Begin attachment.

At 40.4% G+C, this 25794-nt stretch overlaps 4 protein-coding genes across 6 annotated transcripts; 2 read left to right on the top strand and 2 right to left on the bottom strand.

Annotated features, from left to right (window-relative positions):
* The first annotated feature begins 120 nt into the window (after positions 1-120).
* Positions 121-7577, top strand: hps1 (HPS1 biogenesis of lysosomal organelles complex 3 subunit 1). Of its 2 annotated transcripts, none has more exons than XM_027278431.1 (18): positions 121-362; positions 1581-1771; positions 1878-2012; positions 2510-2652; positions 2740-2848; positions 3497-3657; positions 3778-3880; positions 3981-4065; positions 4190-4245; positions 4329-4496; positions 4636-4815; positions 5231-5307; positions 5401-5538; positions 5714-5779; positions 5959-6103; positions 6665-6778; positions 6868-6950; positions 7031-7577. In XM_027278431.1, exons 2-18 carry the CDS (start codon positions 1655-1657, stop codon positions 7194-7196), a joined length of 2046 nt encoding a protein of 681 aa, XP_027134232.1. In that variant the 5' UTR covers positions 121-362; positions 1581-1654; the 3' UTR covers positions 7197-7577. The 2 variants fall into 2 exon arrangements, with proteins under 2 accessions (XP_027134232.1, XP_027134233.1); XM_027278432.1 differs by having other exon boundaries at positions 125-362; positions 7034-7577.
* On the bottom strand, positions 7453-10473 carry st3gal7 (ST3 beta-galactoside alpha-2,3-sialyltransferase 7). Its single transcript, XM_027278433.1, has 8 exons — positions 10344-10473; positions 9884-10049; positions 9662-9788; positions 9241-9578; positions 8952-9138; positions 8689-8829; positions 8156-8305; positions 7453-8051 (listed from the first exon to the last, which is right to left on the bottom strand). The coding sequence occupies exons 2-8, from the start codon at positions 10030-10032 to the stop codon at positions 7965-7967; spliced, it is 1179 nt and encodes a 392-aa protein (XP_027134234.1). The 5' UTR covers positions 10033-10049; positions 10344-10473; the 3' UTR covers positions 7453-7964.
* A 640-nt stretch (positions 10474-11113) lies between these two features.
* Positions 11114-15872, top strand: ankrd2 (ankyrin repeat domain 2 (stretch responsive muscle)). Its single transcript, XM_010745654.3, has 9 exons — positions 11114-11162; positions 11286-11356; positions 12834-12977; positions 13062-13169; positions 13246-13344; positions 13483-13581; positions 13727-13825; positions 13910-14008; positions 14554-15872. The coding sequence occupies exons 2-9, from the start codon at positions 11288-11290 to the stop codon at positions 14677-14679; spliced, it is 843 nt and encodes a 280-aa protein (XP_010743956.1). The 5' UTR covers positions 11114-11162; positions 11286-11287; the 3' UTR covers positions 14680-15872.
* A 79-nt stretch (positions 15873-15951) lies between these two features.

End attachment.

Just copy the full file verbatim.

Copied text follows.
At 40.4% G+C, this 25794-nt stretch overlaps 4 protein-coding genes across 6 annotated transcripts; 2 read left to right on the top strand and 2 right to left on the bottom strand.

Annotated features, from left to right (window-relative positions):
* The first annotated feature begins 120 nt into the window (after positions 1-120).
* Positions 121-7577, top strand: hps1 (HPS1 biogenesis of lysosomal organelles complex 3 subunit 1). Of its 2 annotated transcripts, none has more exons than XM_027278431.1 (18): positions 121-362; positions 1581-1771; positions 1878-2012; positions 2510-2652; positions 2740-2848; positions 3497-3657; positions 3778-3880; positions 3981-4065; positions 4190-4245; positions 4329-4496; positions 4636-4815; positions 5231-5307; positions 5401-5538; positions 5714-5779; positions 5959-6103; positions 6665-6778; positions 6868-6950; positions 7031-7577. In XM_027278431.1, exons 2-18 carry the CDS (start codon positions 1655-1657, stop codon positions 7194-7196), a joined length of 2046 nt encoding a protein of 681 aa, XP_027134232.1. In that variant the 5' UTR covers positions 121-362; positions 1581-1654; the 3' UTR covers positions 7197-7577. The 2 variants fall into 2 exon arrangements, with proteins under 2 accessions (XP_027134232.1, XP_027134233.1); XM_027278432.1 differs by having other exon boundaries at positions 125-362; positions 7034-7577.
* On the bottom strand, positions 7453-10473 carry st3gal7 (ST3 beta-galactoside alpha-2,3-sialyltransferase 7). Its single transcript, XM_027278433.1, has 8 exons — positions 10344-10473; positions 9884-10049; positions 9662-9788; positions 9241-9578; positions 8952-9138; positions 8689-8829; positions 8156-8305; positions 7453-8051 (listed from the first exon to the last, which is right to left on the bottom strand). The coding sequence occupies exons 2-8, from the start codon at positions 10030-10032 to the stop codon at positions 7965-7967; spliced, it is 1179 nt and encodes a 392-aa protein (XP_027134234.1). The 5' UTR covers positions 10033-10049; positions 10344-10473; the 3' UTR covers positions 7453-7964.
* A 640-nt stretch (positions 10474-11113) lies between these two features.
* Positions 11114-15872, top strand: ankrd2 (ankyrin repeat domain 2 (stretch responsive muscle)). Its single transcript, XM_010745654.3, has 9 exons — positions 11114-11162; positions 11286-11356; positions 12834-12977; positions 13062-13169; positions 13246-13344; positions 13483-13581; positions 13727-13825; positions 13910-14008; positions 14554-15872. The coding sequence occupies exons 2-9, from the start codon at positions 11288-11290 to the stop codon at positions 14677-14679; spliced, it is 843 nt and encodes a 280-aa protein (XP_010743956.1). The 5' UTR covers positions 11114-11162; positions 11286-11287; the 3' UTR covers positions 14680-15872.
* A 79-nt stretch (positions 15873-15951) lies between these two features.